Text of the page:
JCAP’s mission is to create the scientific foundation for a scalable technology that converts CO2 into renewable transportation fuels, under mild conditions, with only sunlight to provide energy. JCAP is focused on four important thrusts of their renewable transportation mission: electrocatalysis; photocatalysis and light capture; materials integration; and test bed, prototyping, and benchmarking. The concentrations span from understanding the effect of molecular structure and surface composition on photocatalytic activity to understanding how ion transport through components affects the efficiency of integrated devices. These thrusts are representative of the TRL spectrum 1-4, with emphasis on applied research for engineering integrated devices.

The evidence of JCAP’s impact lies in the accomplishments and capabilities that it has achieved over the lifetime of the center. This includes reduction of CO2 and CO using bifunctional alloys, new electrocatalysts with benchmarked performance, and fully integrated and efficient prototypes for unassisted water splitting. Over the span of the center’s lifetime, it has more than 250 publications, more than 40 intellectual property disclosures, and over 30 provisional patent applications. It has tours available for grades 10 and up, granting high school students a glimpse into cutting-edge work in solar fuels research.

JCAP has a Strategic Advisory Board and a Scientific Advisory Board that includes members from industry and academia.

Some of the unique competitive advantages of JCAP include streamlined access to DOE light sources and high-performance computational facilities; ultrahigh throughput experimentation capabilities; and suites of unique in situ instrumentation dedicated to research on solar fuels. JCAP also combines theory and experiment in a synergistic program to enable development of new catalysts and materials for solar fuels production with an emphasis on the reduction of CO2 by heterogeneous catalysts.

CLEMSON UNIVERSITY INTERNATIONAL CENTER FOR AUTOMOTIVE RESEARCH

The Clemson University International Center for Automotive Research (CU-ICAR; http://www.cuicar.com) is an innovation campus that focuses on research, education, and economic development related to the automotive industry. Founded in 2007, CU-ICAR is the culmination of a $250 million investment from private, federal, state, and local funds. The first of five technology neighborhoods have been completed on its 250-acre campus. Fred Cartwright is executive director for the CU-ICAR campus, while Zoran Filipi is the chair of the Department of Automotive Engineering.

CU-ICAR’s missions include being a high seminary of learning in the field of automotive engineering;

Suggested Citation:"Appendix E: Center Descriptions." National Academies of Sciences, Engineering, and Medicine. 2017. A New Vision for Center-Based Engineering Research. Washington, DC: The National Academies Press. doi: 10.17226/24767.
×

leading translational research with an emphasis on industry relevance; contributing to high-value job creation in South Carolina; and leading global thinking on the sustainable development of the automotive sector. CU-ICAR is focused on seven strategic automotive research areas that are crucial to the advancement of the field: advanced powertrains, vehicular electronics, manufacturing and materials, vehicle-to-vehicle infrastructure, vehicle performance, human factors, and systems integration. It has accumulated approximately $23 million in sponsored research for its TRL spectrum of 4-6.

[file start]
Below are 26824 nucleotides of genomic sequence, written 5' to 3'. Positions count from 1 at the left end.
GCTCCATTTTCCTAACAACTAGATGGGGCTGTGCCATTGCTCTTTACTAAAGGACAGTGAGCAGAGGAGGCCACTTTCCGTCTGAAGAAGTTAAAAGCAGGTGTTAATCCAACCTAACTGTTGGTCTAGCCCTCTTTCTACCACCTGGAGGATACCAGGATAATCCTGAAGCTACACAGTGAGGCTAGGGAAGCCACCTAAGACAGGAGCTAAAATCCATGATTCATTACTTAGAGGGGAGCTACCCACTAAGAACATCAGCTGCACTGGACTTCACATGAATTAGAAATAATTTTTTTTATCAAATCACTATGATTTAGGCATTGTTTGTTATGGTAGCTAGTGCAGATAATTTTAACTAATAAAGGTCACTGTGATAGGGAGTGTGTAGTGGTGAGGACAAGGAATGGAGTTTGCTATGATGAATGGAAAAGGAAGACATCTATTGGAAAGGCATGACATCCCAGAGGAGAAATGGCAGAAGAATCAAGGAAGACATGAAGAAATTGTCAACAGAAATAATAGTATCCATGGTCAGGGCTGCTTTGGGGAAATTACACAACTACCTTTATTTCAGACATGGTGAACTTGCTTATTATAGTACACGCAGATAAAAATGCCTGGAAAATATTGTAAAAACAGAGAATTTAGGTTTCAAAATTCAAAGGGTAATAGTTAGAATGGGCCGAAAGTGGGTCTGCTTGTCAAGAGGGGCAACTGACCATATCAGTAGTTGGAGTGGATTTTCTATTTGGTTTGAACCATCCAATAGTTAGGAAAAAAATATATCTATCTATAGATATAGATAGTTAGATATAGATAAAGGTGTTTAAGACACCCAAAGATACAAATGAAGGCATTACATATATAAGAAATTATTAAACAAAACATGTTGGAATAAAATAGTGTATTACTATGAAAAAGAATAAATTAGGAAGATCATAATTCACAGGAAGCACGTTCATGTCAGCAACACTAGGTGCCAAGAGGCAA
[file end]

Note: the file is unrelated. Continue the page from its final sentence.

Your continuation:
Their evidence of impact lies in the jobs and investments that CU-ICAR’s efforts have brought—from the 789 on-campus jobs, to the $250 million that multiple organizations have invested, to the many attributed projects surrounding the CU-ICAR campus, the center has brought in significant development and aggregated good talent. Its educational impact is unique, with the nation’s only graduate Department of Automotive Engineering, enrolling approximately 200 master’s and Ph.D. students. CU-ICAR’s Deep Orange program, an established framework in the Department of Automotive Engineering, is innovative in its intense collaboration with industry partners, with a unique educational experience for students as they experience industry’s product development process and an emphasis on the link between engineering and design. It provides a hands-on and industrial perspective on research, and has been a crucial component of CU-ICAR’s success story. CU-ICAR currently has a 95 percent gainful employment rate into the automotive industry, with students representing 18 countries, and 368 total M.S. and Ph.D. degrees awarded (332 and 36, respectively). The Automotive Engineering program has also accumulated approximately $23 million in its relatively short existence and is well positioned for revolution currently under way toward sustainable mobility and advanced manufacturing. Additionally, partnered with Greenville Technical College in the recently announced 100,000 square foot Center for Manufacturing Innovation, CU-ICAR and Clemson University have embarked on new models for education and research, all under one roof.